Three Stigmata Asks all the Cyberpunk Questions in Another Classic Philip K Dick Novel
‘You were wrong,’ Eldritch said. ‘I did not find God in the Prox system. But I found something better.’THE THREE STIGMATA OF PALMER ELDRITCH BY PHILIP K DICK
Philip K Dick is one of the heavies of cyberpunk history. His work remains an open treasure chest of fulfilling novels, old interviews and a number of documentaries that display the man’s genius and prophetic insight. Thankfully, due to our present culture’s in-the-woodwork- paranoiacs and psychopaths willing to bear witness to not just their pain but also their forebears and history, Dick remains a vibrant part of the culture.
He is represented not just in the multiple blockbuster adaptations of his fiction works into films such as Blade Runner, Total Recall, Paycheck, Next, and Minority Report and of course one of my top five novels of all time with its own great adaptation, A Scanner Darkly. His influence is also called forth by artists of all sorts who find meaning in his work, from the Cyberpunk 2077 soundtrack heavies Run the Jewels to casual references in artist The Weeknd’s song Snowchild using last name Dick as a double entendre.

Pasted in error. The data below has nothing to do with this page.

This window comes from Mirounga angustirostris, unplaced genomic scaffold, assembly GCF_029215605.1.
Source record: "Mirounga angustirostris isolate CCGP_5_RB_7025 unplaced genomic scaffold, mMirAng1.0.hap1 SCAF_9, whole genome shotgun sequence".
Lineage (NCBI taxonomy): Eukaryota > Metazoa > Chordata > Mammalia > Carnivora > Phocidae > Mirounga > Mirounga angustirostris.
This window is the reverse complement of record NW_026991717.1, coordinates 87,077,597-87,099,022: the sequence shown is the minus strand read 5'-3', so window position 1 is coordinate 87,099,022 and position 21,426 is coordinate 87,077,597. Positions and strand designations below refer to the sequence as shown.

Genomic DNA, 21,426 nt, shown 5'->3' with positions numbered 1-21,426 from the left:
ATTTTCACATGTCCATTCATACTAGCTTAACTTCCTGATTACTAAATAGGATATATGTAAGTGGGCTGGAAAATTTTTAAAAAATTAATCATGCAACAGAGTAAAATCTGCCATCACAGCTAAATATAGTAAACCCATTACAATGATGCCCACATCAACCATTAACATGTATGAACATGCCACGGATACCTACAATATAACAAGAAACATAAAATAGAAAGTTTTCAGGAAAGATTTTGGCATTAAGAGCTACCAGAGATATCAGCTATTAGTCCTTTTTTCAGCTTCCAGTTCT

Not to mention the numerous fans web-wide who pay homage in blog posts and artworks and references daily.
Inasmuch as I know a bit of Philip K. Dick and his works, the novel The Three Stigmata of Palmer Eldritch displays a character I recognize. It’s that of an outsider fully ingratiate with fringe topics and weird culture trying to make sense of spiritual experiences he’s personally inhabited while trying to bring them back down to terra firma.